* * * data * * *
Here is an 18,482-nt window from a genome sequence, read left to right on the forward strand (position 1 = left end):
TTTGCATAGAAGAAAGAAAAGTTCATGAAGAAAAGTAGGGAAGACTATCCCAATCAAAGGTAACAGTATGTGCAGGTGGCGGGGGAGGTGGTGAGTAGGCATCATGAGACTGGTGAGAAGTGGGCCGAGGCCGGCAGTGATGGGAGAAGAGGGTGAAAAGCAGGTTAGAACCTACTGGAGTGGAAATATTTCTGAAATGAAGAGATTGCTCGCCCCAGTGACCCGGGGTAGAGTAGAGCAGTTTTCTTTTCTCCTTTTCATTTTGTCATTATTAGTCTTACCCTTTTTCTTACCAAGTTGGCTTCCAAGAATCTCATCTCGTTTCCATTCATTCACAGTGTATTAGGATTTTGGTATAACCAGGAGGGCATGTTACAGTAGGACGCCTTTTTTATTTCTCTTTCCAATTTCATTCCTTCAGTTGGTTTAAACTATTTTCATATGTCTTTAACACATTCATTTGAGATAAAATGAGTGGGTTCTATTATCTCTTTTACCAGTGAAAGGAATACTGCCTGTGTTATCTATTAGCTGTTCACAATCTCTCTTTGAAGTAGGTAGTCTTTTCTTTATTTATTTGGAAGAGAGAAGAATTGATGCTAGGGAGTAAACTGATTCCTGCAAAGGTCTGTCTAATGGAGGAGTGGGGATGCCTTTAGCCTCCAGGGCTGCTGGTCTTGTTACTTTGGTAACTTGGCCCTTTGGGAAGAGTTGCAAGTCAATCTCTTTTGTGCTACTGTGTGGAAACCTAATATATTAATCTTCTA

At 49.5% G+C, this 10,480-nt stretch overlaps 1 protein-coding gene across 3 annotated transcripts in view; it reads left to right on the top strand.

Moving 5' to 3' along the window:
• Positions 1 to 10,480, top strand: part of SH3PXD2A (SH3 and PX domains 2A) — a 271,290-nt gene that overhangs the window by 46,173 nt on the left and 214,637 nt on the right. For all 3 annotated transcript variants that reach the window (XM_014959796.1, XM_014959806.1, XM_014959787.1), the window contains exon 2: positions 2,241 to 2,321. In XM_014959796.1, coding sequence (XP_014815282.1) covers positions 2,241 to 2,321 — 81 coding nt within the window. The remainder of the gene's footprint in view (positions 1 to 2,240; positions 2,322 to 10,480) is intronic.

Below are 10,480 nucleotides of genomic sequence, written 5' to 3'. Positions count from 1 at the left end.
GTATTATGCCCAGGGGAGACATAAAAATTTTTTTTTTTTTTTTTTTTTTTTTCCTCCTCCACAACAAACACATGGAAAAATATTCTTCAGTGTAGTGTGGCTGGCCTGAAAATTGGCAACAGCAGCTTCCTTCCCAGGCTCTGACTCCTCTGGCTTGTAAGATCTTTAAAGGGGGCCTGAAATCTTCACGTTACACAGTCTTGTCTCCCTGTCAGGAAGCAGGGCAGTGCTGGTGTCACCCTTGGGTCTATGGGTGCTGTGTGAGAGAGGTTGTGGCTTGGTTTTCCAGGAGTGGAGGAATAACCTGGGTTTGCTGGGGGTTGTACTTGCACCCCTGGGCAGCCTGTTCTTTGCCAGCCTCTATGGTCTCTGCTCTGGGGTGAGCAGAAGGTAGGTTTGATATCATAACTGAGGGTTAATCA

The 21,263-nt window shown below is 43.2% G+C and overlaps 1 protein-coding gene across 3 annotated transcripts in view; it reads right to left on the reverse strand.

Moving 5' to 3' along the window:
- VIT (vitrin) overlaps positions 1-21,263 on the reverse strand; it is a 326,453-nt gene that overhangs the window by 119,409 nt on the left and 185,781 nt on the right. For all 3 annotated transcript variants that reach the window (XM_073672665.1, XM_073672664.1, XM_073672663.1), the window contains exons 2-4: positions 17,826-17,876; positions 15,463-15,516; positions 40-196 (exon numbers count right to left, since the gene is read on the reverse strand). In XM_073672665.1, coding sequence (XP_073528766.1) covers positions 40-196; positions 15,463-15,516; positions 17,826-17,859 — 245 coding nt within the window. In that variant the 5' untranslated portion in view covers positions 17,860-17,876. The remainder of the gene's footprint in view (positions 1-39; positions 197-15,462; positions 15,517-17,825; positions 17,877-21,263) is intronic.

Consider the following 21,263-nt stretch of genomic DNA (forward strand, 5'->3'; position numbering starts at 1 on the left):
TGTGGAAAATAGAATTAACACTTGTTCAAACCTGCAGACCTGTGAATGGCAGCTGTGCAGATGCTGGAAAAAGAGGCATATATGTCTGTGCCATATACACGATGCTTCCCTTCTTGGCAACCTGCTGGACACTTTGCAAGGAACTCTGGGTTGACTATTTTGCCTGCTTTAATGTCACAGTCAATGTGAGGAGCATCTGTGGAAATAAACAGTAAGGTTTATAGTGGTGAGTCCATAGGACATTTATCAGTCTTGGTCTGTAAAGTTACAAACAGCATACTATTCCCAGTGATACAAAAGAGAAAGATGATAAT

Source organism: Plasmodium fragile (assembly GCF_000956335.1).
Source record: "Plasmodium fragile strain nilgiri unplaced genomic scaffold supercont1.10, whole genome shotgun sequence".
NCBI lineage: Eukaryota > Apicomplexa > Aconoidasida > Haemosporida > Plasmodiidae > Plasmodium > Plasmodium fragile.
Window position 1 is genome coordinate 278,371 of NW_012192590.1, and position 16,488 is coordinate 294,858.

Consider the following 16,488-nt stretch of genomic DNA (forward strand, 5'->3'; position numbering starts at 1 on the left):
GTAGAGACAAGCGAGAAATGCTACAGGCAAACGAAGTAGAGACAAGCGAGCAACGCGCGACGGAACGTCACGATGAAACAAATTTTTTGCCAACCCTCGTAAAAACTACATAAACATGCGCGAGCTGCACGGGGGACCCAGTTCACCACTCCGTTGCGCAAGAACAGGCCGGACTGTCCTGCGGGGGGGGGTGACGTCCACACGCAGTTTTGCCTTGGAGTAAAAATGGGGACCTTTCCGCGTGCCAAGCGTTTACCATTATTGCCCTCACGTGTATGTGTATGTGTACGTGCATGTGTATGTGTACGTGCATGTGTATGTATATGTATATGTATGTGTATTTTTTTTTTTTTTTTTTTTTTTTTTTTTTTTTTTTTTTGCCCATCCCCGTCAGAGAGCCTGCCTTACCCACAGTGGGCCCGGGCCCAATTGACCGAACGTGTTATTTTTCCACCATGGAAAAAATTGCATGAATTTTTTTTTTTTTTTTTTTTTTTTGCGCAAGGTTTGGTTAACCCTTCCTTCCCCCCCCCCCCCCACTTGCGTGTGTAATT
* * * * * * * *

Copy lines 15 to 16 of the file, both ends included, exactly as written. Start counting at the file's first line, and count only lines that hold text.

NCBI lineage: Eukaryota > Apicomplexa > Aconoidasida > Haemosporida > Plasmodiidae > Plasmodium > Plasmodium fragile.
Window position 1 is genome coordinate 278,371 of NW_012192590.1, and position 16,488 is coordinate 294,858.